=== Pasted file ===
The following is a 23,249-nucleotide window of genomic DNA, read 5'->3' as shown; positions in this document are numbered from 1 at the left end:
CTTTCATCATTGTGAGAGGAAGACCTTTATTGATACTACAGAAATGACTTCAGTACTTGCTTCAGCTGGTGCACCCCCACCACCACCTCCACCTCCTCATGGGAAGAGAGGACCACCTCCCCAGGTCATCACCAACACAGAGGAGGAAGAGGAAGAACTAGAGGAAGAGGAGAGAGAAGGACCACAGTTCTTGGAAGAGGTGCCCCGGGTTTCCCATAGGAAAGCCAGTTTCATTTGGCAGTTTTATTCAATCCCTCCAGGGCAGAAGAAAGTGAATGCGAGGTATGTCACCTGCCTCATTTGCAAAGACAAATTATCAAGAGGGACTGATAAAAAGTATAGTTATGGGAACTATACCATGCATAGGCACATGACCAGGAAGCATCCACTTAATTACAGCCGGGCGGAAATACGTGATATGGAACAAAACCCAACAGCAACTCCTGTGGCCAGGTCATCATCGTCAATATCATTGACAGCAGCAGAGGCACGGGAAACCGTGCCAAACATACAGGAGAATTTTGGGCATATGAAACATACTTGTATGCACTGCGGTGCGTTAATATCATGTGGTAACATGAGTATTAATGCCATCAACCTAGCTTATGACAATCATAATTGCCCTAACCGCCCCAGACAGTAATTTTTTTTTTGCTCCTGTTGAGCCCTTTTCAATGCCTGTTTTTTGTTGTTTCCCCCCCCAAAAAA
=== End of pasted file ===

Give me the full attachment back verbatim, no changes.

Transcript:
The following is a 23,249-nucleotide window of genomic DNA, read 5'->3' as shown; positions in this document are numbered from 1 at the left end:
CTTTCATCATTGTGAGAGGAAGACCTTTATTGATACTACAGAAATGACTTCAGTACTTGCTTCAGCTGGTGCACCCCCACCACCACCTCCACCTCCTCATGGGAAGAGAGGACCACCTCCCCAGGTCATCACCAACACAGAGGAGGAAGAGGAAGAACTAGAGGAAGAGGAGAGAGAAGGACCACAGTTCTTGGAAGAGGTGCCCCGGGTTTCCCATAGGAAAGCCAGTTTCATTTGGCAGTTTTATTCAATCCCTCCAGGGCAGAAGAAAGTGAATGCGAGGTATGTCACCTGCCTCATTTGCAAAGACAAATTATCAAGAGGGACTGATAAAAAGTATAGTTATGGGAACTATACCATGCATAGGCACATGACCAGGAAGCATCCACTTAATTACAGCCGGGCGGAAATACGTGATATGGAACAAAACCCAACAGCAACTCCTGTGGCCAGGTCATCATCGTCAATATCATTGACAGCAGCAGAGGCACGGGAAACCGTGCCAAACATACAGGAGAATTTTGGGCATATGAAACATACTTGTATGCACTGCGGTGCGTTAATATCATGTGGTAACATGAGTATTAATGCCATCAACCTAGCTTATGACAATCATAATTGCCCTAACCGCCCCAGACAGTAATTTTTTTTTTGCTCCTGTTGAGCCCTTTTCAATGCCTGTTTTTTGTTGTTTCCCCCCCCAAAAAA